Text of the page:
Floodwaters topped the primary earthen levee along the Black River in Pocahontas Tuesday, swamping the city’s eastern side. U.S. 67 connecting the city to points east has been shutdown, and a slew of businesses including the town’s Walmart Supercenter and McDonald’s were inundated by water in the early afternoon.
The river is now predicted to crest at 31.5-feet, more than three feet higher than the all-time record set in 2011 when the town was decimated by floodwaters. Officials have kept a wary eye on an Arkansas Highway and Transportation construction barge near the U.S. 67 bridge.
AHTD officials told Randolph County Judge David Jansen the barge is tightly secured. If the barge were to turn loose in the swirling waters, it could damage or destroy piers on the old bridge that is still in use. If the bridge were significantly damaged or destroyed, it would make the worst flood in Randolph County history even more damaging, Jansen said.
“They say it’s secure, so we will have to wait and see,” the judge said. “Right now, our focus is on saving lives and keeping our people safe.”
Jansen doesn’t think the river will crest at 31.5-feet for one ominous reason. As water rushes over the levee it will degrade and breaches or holes will form. More water will be released and it should help stabilize the water levels, but that means the water will envelop the surrounding area, he said. There are more than 100 county roads under water and the damage is impossible to estimate at this juncture, he said.
Gov. Asa Hutchinson visited the region Tuesday. He toured flooded areas in Randolph, Sharp, and Lawrence counties, according to information released by his office. He encouraged residents in the flood’s path to heed warnings and evacuate.
“There is no reason to put first responders in danger,” A.J. Gary, director of the Department of Emergency Management said. “We can’t stress enough the importance for people to evacuate.”
Randolph County Chamber of Commerce Executive Director Tim Scott told Talk Business & Politics the economic impact will be “astronomical.” There are more than 500 businesses in Pocahontas and the surrounding county, and virtually all will be affected by the floods. Even if those businesses aren’t in the direct path of water, customers cannot get out to shop or work, and that will devastate the local economy. He owns a local radio station, and the water has risen five feet in his own building.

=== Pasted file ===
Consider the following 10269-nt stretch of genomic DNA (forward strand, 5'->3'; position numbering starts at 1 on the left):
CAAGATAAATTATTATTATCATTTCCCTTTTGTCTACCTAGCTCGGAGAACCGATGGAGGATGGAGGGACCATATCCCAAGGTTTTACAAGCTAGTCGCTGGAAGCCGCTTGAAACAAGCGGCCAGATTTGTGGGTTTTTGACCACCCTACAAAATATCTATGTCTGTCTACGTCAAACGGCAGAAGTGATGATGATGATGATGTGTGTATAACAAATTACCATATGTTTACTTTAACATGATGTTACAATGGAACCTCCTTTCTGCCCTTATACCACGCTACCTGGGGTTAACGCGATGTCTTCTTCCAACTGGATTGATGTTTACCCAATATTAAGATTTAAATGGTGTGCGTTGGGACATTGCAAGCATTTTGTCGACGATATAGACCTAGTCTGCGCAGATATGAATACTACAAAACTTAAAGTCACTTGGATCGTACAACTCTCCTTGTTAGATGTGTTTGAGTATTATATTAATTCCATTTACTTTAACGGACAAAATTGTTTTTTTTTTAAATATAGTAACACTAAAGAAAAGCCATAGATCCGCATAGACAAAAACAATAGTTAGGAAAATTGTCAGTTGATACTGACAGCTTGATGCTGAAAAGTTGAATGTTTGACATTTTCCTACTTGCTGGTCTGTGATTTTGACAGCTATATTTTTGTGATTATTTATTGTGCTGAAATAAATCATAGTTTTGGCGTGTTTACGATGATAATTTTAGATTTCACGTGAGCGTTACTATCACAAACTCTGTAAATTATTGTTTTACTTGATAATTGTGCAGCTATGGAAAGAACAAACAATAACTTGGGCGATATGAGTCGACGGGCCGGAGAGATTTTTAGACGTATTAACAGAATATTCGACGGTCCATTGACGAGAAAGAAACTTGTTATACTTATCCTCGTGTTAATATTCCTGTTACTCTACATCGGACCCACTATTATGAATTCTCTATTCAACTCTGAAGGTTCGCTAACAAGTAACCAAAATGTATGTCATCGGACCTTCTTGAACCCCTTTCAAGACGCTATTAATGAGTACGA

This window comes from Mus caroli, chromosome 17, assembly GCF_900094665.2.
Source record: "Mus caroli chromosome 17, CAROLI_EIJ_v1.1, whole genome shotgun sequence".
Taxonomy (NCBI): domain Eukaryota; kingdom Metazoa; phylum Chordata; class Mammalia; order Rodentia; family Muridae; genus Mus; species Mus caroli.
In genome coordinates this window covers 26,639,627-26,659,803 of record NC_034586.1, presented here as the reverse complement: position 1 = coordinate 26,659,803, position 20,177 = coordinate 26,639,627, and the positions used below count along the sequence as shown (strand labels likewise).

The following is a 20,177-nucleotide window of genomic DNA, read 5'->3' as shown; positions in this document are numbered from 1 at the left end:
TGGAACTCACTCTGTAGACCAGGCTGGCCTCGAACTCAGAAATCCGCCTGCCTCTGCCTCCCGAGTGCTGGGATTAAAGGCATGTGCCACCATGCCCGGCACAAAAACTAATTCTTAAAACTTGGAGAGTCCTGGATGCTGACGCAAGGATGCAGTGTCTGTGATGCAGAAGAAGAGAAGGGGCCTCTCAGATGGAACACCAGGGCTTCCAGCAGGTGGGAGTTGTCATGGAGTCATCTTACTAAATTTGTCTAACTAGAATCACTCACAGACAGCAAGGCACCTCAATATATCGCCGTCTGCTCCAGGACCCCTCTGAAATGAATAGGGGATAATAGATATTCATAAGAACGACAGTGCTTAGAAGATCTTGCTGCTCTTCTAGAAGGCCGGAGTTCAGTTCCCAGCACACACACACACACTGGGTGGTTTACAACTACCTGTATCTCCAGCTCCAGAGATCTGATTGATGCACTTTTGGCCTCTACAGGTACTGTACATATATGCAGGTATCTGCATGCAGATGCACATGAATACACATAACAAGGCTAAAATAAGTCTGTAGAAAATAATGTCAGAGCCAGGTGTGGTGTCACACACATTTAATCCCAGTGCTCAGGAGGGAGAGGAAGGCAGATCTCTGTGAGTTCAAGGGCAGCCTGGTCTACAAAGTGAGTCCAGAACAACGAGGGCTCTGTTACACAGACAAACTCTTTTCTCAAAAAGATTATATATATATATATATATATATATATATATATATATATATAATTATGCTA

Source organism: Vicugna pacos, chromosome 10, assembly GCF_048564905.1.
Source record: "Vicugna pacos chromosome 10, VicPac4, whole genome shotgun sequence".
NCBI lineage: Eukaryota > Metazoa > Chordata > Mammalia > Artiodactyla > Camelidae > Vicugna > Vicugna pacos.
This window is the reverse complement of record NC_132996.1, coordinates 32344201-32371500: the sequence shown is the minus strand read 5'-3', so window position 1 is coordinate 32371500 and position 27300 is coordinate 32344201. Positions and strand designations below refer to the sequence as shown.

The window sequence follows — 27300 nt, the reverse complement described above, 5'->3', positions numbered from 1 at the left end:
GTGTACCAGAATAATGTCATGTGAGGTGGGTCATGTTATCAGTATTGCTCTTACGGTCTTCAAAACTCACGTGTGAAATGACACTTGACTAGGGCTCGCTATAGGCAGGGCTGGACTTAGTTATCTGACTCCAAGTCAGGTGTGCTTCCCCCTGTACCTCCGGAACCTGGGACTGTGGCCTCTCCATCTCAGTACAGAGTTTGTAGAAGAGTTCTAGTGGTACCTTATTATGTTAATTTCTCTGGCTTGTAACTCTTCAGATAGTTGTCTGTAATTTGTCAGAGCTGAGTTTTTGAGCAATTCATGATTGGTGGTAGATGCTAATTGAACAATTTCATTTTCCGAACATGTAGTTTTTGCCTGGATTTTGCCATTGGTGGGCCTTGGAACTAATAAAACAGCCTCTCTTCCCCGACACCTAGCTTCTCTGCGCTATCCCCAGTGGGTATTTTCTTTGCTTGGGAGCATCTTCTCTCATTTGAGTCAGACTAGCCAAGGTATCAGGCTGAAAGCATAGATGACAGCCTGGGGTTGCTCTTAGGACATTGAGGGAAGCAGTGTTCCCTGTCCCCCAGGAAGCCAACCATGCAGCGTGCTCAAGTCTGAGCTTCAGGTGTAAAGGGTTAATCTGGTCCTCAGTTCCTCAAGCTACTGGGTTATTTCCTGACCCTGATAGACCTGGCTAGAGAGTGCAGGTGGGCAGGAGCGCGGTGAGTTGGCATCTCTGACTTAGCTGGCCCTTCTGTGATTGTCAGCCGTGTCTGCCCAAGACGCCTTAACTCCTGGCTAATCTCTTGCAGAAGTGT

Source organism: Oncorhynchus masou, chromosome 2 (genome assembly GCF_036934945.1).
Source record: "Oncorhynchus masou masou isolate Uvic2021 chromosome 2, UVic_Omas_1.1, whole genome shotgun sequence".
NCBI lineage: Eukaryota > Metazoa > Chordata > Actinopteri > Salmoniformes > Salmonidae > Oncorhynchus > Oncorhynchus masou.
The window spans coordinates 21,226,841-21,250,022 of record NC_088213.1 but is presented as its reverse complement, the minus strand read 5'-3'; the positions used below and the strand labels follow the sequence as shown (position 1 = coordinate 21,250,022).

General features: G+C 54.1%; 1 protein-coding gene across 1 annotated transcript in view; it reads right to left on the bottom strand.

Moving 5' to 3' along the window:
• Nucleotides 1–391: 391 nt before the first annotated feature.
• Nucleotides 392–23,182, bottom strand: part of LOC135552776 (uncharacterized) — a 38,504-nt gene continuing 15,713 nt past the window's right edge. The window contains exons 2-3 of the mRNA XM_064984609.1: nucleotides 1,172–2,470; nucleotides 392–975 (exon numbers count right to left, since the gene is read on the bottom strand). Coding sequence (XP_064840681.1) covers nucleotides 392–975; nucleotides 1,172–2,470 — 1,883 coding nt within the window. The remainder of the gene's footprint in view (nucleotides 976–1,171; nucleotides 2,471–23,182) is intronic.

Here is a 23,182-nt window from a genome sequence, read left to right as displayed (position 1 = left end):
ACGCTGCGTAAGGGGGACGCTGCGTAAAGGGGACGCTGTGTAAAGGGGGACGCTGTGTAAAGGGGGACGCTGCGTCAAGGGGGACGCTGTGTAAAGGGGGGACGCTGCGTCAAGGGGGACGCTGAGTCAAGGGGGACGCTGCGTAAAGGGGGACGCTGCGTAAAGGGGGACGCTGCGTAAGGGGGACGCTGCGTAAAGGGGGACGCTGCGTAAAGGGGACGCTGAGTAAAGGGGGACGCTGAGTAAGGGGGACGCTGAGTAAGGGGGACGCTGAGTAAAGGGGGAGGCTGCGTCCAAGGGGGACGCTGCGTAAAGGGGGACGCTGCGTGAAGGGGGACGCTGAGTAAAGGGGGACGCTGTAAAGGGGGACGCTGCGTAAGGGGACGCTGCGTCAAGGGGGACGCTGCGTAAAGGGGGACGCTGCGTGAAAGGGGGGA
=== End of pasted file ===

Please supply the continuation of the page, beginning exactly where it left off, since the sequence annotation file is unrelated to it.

“Who can fathom what we are going through right now?” Scott asked rhetorically. “If you would have told me I’d be off the air for a week because of a flood, I’d tell you that you were nuts. It happened in 2011, and it could happen again now. This will probably be much worse than 2011.”
The area’s largest employer, Peco Foods will likely be shut down for at least several days, Scott said. It employs about 1,000 workers and the company needs several hundred more. Each day the plant processes 200,000 chickens, or about 1.4 million per week, Scott said. Its primary customer is Buffalo Wild Wings, he said. A lot of production has been moved to the company’s Batesville plant. The Pocahontas processing plant sits on a plain not far from the levee. The plant itself was built on higher ground, but Scott doesn’t know if that will keep the waters away. Attempts to reach Peco officials have been unsuccessful.
If the plant were down for an extended period, it would result in millions of dollars in lost wages. How the company will deal with these issues is uncertain. Even if the plant isn’t flooded, it sits on U.S. 67 and the last flood shut the highway down for more than a week, meaning workers couldn’t get to work even if they wanted, he said.
At least 300 people have been evacuated from eastern Pocahontas, according to official estimates. About 150 homes have received some damage and the numbers are expected to rise. Along Pace Road, one of the hardest hit areas, the state unemployment office, the county jail and the state health department office are located. Scott said those buildings will receive significant damage.
More bad news may be on the way in the form of more rain. The National Weather Service is predicting showers for Wednesday and possibly Thursday. It will also rain in southern Missouri, the source of the flood waters on the Black River. What will happen once the waters flow south is anybody’s guess. In 2011, communities throughout Northeast Arkansas were damaged or destroyed by floods that started along the Black River in Pocahontas, and the cleanup took years and the economic impact was hundreds of millions of dollars.
Jansen has dealt with his share of natural catastrophes. Before the record floods in 2011, the county had a near record flood in 2008 that swamped many parts of Pocahontas. A once in a generation ice storm paralyzed the county and surrounding counties in 2009. Many were without power for weeks after the entire electrical grid was damaged by heavy ice accumulations.
“It’s going to be a record, that’s all I can say,” Jansen said. “We can’t control mother nature.”